1. Agriculture World

Simple Paper Kit to Test Freshness of Milk

Chander Mohan
Chander Mohan

A research team that was led by Dr Pranjal Chandra, Assistant Professor at the Department of Biosciences & Bioengineering, IIT Guwahati and Kuldeep Mahato, research scholar have made a simple visual detection technique that can detect the quality of milk, without the need for special equipment or instruments.

The quality as well as freshness of milk is decided by the invasion & presence of microbes in milk. Bacteria and other microbes that can grow in milk can not only affect the taste and freshness but can also result in health issues. Pasteurization is mainly used to kill the microbes in milk and various tests are used to ensure the effectiveness of pasteurization.

India is the world’s largest milk producer and consumer in the world with the values amounting to 176.35 and 160 million tonne respectively for 2017-18. The annual demand for milk by 2022 is estimated to be 210-220 million metric tonne. Adulteration is more common in north India.

“It would be useful if the quality of milk can be tested at the point of collection of milk or even in the home kitchen,” said Dr. Chandra, adding that such testing needs easy-to-operate & portable detection kits.

Explaining about the research, Dr Chandra added, “Alkaline Phosphatase (ALP) is a metalloprotein found naturally in raw milk samples & is considered an important biomarker in quality control of milk”. It is found in raw milk and is destroyed during pasteurization. ALP is also found in higher amounts in the case of milk derived from animals with infection in the mammary glands. Detection of ALP in milk can thus point to inadequate pasteurization and perhaps contamination.


“Despite ALP’s recognizable detection potential in native milk, the multistep nature & requirement of sophisticated bulky analytical instruments & trained personnel, to detect ALP, limit their use as a sensor of milk quality in remote settings and in home kitchens,” said Dr Chandra, justifying the scope as well as need for developing better ALP detection kits.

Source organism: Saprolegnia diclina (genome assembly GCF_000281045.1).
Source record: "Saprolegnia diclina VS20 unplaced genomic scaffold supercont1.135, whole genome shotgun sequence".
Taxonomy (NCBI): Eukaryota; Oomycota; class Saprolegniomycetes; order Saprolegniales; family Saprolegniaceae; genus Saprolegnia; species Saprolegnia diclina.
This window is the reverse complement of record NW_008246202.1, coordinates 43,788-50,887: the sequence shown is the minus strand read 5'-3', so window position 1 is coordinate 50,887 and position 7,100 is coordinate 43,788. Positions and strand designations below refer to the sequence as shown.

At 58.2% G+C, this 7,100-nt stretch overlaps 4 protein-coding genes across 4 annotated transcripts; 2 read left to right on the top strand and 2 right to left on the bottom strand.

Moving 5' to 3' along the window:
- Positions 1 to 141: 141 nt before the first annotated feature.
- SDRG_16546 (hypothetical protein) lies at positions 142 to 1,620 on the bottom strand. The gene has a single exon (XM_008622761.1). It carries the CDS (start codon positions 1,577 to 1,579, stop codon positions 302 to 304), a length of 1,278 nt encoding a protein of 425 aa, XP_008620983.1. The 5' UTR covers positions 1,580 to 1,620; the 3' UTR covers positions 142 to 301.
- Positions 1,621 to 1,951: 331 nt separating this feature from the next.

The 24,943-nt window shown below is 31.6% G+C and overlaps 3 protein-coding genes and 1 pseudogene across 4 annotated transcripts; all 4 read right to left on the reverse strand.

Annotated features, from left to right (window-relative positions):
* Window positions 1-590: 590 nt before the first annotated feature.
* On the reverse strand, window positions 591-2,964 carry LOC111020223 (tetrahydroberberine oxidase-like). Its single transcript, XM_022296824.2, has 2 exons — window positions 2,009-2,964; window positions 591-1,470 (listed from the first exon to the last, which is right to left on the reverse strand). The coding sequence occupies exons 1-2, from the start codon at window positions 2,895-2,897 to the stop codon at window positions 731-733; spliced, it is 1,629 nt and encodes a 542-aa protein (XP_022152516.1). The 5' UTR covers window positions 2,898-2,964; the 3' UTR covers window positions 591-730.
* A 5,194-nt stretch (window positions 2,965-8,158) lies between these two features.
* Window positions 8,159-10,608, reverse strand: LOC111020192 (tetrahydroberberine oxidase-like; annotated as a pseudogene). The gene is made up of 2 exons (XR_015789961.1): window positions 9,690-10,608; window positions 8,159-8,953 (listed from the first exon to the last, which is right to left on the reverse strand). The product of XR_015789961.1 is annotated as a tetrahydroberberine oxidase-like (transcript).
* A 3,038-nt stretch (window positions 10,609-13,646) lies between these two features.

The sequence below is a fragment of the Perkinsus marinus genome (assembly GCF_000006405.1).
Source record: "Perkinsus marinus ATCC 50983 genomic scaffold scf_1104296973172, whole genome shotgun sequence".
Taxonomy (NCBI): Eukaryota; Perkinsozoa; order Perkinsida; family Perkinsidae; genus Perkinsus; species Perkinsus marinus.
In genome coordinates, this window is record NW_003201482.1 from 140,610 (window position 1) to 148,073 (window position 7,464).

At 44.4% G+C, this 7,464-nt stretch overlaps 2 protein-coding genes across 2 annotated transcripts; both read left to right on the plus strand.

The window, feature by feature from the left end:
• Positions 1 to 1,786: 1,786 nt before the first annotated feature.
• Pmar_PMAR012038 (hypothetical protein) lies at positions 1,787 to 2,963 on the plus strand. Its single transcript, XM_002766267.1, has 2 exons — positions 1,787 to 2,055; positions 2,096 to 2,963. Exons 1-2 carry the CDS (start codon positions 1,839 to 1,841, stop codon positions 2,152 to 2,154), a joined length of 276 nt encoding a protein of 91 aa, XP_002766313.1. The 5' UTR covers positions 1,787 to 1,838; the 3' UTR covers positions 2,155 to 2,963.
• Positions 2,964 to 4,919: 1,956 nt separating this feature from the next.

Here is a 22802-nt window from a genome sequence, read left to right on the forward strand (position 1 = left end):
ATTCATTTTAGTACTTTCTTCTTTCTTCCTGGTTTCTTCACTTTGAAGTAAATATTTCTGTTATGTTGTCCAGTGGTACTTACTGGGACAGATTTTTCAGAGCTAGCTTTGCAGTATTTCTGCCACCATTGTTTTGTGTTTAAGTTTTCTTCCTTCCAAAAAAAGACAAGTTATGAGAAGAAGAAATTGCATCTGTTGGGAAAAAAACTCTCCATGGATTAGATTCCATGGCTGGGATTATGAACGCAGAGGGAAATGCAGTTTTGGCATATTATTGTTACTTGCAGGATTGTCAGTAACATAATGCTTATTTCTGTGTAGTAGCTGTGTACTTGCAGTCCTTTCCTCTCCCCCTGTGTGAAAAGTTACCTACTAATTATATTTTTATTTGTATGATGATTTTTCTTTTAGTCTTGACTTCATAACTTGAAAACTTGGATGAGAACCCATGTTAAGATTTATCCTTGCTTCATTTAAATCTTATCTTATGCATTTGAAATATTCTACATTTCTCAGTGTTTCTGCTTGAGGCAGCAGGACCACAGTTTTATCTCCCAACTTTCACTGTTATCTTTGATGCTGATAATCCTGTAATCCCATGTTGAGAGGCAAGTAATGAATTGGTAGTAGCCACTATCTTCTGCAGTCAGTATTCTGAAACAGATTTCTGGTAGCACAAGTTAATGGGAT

The researchers have used simple filter paper, chemically modified it & loaded it with a recognition element anti-ALP that captures the ALP present in the milk. Upon treatment of colour forming compound BCIP to the captured complex of ALP forms a blue-green colored precipitate, that otherwise does not gives any colour in the absence of ALP. The intensity of the colour indicates the amount of ALP present. The group used a smartphone to capture the image of colour and used Red Green Blue filter in the phone to profile the colour obtained that could be co-related to the concentration of ALP present in the test sample.

Dr. Chandra also said “Our sensor takes merely 13 min to detect ALP, and hence it can be applied for quick onsite analysis”.

The researchers successfully tested milk obtained from villages & commercially available milk samples using their paper-based sensor kit & found that they could detect down to 0.87 units of ALP / milliliter of milk to about 91 to 100 percent accuracy. This detection limit & accuracy make it possible to discriminate raw milk from pasteurized or boiled milk that contains ALP in ultra-trace amount.

paper sansor

Based on principle of detection, they developed a miniaturized detection kit & demonstrated the instrument-free, in-kitchen applicability of the kit for milk monitoring. “We plan to extend the sensing principle we have developed for ALP towards the detection of various molecules in different matrices. In fact, we have made another sensor for ALP detection using a label-free bio-electronic chip. This new sensor has been developed by Buddhadev Purohit, Kuldeep Mahato and Ashutosh Kumar. The developed bio-electronic chip is an advanced version of the paper-based kit with improved accuracy”, told Dr Chandra.

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